By Michael E. Miller
By Allie Conti
By Keegan Hamilton and Francisco Alvarado
By Jake Rossen
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By Kyle Swenson
By Chris Joseph
By Michael E. Miller
Respectable Street Café opened in West Palm Beach in 1987 as the city was falling apart. Corporate giants like Walgreens and Burdines were fleeing, leaving room for the suburban kids who flocked to Rodney Mayo's first nightclub. Respectable Street — "Respecs," regulars called it — played new wave and goth music and offered an intimate space for live shows with then-up-and-coming bands such as the Red Hot Chili Peppers, who played there in 1989.
One of the first on the scene was a guy known as "Dumpster Dave," who declines to let his last name be used in print 20 years later. He sneaked into Respecs the year it opened, when he was 17, a year shy of the admission age then. A dentist's son, he earned his nickname, he says, after a night he spent tripping on acid in a pasture, which left him looking as though he'd been Dumpster-diving. He seemed to have a grudge against the world back then, like a lot of the folks who congregated at Respecs, myself included. We were trying to shake ourselves awake from the Reagan years and our bourgeois ennui, using anything at hand — drugs, music, tattoos, piercings. We became the generation that brought body art into the mainstream. Respecs gave us a soundtrack of dark, sometimes-industrial music that mirrored our feeling of alienation. It was one of the few places where we seemed to belong.
Most of us survived those years somehow. I wouldn't have bet on Dumpster Dave to make it, but there he was on a Wednesday several weeks ago at Respecs for an informal reunion. "I've been banned for life from this place more than anyone," he said. He'd put on a few pounds, and he seemed happy. "I own a house now!" he said, as though he'd surprised himself. Then, prompted by the DJ's nostalgic selection, he screamed/sang along with the Skatenigs: "I don't take shit!"
Nicklas "Nick From Space" Jennings was there too, a guy who back in the day used to sculpt his hair into an abstract form; now, at 39, he has soft brown hair threaded with gray. He reminisced about a time when, for a period of about two months, he was at Respecs every day from opening until closing, whereupon he asked Mayo to give him a diploma. Respecs gave us a club kid's education.
Jomarie Porcelli, a 35-year-old salon owner, had once been a Respecs regular too. She still visits the club, she said, but no more frequently than once every two or three months, because "they don't play the same music anymore, and I always feel old." She had a point. Although admission had been raised from 18-and-over to the legal drinking age, Respecs seemed — to me, anyway — to be filled with its youngest denizens ever.
On Thursday nights, Respecs hosts the dance party Flaunt. I checked it out recently with my 20-something friend Kyle Ashby. I was old enough to have been the mother of at least some of the kids there — a teen mom, maybe, but still. And yet I had fun at Flaunt. People were dressed much more casually and less uniformly than we did in our Respecs heyday. They wore printed T's and skinny jeans and sneakers, and when they danced, they seemed completely unselfconscious, even though their random moves entailed a lot of flailing and bobbing and spinning. I was content to note this from the sidelines, yellow pad in hand, until Ashby nudged me.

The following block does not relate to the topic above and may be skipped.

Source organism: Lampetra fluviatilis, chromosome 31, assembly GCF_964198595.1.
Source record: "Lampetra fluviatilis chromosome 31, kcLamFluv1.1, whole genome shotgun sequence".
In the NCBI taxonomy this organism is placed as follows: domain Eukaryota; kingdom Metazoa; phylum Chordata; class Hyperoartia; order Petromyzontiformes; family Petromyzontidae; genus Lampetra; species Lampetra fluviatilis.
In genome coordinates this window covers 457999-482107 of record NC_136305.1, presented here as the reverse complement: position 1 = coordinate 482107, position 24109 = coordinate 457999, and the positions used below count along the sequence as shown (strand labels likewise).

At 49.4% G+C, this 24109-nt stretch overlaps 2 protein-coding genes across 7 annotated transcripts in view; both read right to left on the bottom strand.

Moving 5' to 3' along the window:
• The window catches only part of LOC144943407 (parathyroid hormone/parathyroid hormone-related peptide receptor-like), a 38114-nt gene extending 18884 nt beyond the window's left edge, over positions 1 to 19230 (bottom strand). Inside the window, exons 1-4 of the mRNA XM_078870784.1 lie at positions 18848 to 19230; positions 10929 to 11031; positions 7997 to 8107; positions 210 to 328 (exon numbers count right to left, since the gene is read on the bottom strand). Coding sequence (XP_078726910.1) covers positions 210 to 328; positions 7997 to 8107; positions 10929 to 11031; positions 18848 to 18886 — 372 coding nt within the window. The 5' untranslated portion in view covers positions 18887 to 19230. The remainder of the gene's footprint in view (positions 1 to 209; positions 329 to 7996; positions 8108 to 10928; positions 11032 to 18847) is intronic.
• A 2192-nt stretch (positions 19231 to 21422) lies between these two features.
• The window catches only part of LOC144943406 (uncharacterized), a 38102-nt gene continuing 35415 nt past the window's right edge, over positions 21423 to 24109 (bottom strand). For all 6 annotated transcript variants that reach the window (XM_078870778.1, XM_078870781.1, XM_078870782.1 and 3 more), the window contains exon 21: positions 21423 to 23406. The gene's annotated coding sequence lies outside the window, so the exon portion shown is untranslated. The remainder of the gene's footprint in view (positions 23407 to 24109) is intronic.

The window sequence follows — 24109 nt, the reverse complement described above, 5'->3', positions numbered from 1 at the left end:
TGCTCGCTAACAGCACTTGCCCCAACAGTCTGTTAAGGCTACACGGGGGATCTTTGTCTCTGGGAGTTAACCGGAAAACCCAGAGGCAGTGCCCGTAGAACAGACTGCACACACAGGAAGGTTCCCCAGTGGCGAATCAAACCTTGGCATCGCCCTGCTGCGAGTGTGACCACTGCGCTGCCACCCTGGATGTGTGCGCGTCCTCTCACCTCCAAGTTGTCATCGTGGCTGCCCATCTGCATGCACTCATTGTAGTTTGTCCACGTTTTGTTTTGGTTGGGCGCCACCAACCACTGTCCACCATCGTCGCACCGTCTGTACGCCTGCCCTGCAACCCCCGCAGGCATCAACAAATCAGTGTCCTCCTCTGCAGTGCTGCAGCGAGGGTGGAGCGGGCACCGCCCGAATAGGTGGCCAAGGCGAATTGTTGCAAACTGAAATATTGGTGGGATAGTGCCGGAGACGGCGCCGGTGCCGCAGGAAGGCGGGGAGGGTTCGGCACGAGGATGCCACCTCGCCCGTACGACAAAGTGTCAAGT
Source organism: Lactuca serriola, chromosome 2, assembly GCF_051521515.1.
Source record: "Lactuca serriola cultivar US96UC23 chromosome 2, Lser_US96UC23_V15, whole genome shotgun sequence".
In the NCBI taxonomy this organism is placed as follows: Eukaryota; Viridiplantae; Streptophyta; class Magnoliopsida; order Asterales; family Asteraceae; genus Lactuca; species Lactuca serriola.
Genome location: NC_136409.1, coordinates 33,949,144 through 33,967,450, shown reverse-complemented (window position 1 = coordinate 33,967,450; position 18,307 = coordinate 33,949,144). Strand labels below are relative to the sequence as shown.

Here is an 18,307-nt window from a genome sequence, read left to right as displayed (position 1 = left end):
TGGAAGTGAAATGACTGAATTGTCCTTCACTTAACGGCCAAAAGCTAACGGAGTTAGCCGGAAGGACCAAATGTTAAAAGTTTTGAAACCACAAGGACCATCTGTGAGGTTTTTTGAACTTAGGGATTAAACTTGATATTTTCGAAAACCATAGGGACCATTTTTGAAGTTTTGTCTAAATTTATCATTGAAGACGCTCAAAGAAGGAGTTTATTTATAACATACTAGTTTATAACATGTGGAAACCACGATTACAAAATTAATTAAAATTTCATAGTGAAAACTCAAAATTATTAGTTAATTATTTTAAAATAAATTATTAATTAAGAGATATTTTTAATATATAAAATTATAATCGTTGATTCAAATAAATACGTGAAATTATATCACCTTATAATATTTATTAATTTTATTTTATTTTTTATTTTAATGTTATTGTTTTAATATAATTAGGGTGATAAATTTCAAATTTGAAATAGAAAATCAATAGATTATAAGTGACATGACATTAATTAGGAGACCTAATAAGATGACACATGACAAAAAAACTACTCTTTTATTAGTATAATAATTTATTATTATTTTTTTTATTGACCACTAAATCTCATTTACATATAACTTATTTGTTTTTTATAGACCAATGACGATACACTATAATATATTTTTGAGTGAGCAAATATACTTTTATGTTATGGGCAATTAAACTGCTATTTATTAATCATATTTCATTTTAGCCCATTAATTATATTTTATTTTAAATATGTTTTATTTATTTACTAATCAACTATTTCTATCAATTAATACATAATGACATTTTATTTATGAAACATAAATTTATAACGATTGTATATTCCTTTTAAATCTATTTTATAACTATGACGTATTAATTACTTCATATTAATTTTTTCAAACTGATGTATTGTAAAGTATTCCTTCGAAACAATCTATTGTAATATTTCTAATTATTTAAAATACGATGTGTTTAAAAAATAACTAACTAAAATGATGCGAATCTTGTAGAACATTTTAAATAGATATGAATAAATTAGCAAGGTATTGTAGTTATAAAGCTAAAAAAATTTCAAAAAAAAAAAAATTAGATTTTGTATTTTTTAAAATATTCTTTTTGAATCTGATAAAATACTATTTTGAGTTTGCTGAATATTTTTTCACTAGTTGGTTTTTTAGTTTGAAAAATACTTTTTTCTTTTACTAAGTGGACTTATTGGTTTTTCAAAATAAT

"This is gonna be your lived experience — your Black Like Me," he said as he pulled me onto the checkered dance floor. "Except this will be your Dance Like Me. Now you're entering the native habitat of hipsters."
Since there were no real moves to master, I didn't feel self-conscious either; dork chic I could do effortlessly. To the dance remix of Journey's "Don't Stop Believin'," I thrust my finger heavenward and sang out "in the niiiiight!" — just like everyone else.
"Hipster dancing lets today's kids use muscles they don't exercise blogging," Ashby said as we mindlessly bobbed with the rest of the crowd to new takes on the worst hits of the '80s.
"A lot of old-school people don't really approve of what we do, but they come out and have a good time," said John Vincent, the DJ, who wore a pink button-down with "PANIC" in block letters on the front and "Kill the Deejay" on the back.
West Palm is slower to embrace new music than some other places, but slowly Flaunt works it in, said Shanon Sapienza, the 26-year-old founder of the event, which she named after a favorite magazine.
When I wondered whether the bandanna hanging in a triangle around Sapienza's neck and her peacock earrings were part of a new trend, she told me I was missing the point. "No one really gives a shit," she said. "That's the best part about it: What you wear tonight you won't be judged on tomorrow."
Where our generation was concerned with strategy and defense, this one embraced randomness and hugging. It wasn't just a new crowd; it was a whole new scene.